NC Lyme Cases Rise, Experts Link Disease To Suicide

One family who went undiagnosed for years now helps by running a Lyme diseas support group.

CHARLOTTE, NC - Health officials are warning of a surge in Lyme disease cases in North Carolina.

Even more concerning, the alert comes on the heels of new research that shows the disease can trigger suicide.

June through August is the peak of tick and Lyme disease season. The number of cases have doubled just over the past few years in North Carolina, making the new research more important, and more concerning than ever.

The peer-reviewed publication estimates that of the 44,000 people took their own lives in 2015 (the last year for which data was available), as many as 1,200 of those suicides — as well as more than 14,000 incidents of self-harm and 31,000 suicide attempts — may be attributed to Lyme and associated diseases each year.

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John McLean, chairman of the Central N.C. Chapter of the National Capital Lyme Disease Association, says he’s not surprised.

“There were times where I lay down in bed at night and I said you know if I don't wake up in the morning that's ok,” he recalled of his own battle with the disease.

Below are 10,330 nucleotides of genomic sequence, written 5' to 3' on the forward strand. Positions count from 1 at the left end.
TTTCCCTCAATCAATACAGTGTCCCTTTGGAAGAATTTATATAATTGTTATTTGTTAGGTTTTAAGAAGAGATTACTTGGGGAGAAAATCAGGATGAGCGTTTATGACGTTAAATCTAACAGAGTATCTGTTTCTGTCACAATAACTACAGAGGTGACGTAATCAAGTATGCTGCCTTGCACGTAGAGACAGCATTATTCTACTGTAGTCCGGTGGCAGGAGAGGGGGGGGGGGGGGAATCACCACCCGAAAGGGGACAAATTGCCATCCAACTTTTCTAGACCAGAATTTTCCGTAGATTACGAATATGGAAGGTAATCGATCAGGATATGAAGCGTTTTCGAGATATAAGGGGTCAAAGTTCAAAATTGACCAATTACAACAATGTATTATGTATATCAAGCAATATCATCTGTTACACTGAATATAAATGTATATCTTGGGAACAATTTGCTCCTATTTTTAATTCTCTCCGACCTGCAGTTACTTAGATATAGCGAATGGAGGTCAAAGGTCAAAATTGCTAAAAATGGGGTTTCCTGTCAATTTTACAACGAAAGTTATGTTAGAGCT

Doctors misdiagnosed McLean for almost a decade, with ailments ranging from depression to Alzheimer’s.

They eventually realized he had Lyme disease, caused by a tick bite he’d gotten almost a decade prior to the diagnosis.

“I remembered I had gotten a tick bite,” McLean said. “I had the perfect bull's-eye rash, flu like symptoms, joint aches, pretty much had all the symptoms.”

McLean and his wife now run Lyme disease support groups in North Carolina, and try to raise awareness about the disease and the importance of prevention.

Meanwhile, state health officials are expressing their concern about growing Lyme disease numbers in North Carolina.

They are now reporting more than 240 cases last year, up from 185 the year before.

Like in John's case, many Lyme disease cases go un- or mis-diagnosed.

If you get a tick bite, experts suggest you pluck it with tweezers.

If you have any symptoms in the days following, including fever, joint pain, and rash, see a doctor right away.

John holds NatCapLyme support group sessions on the second Saturday of every month.

© 2017 WCNC.COM


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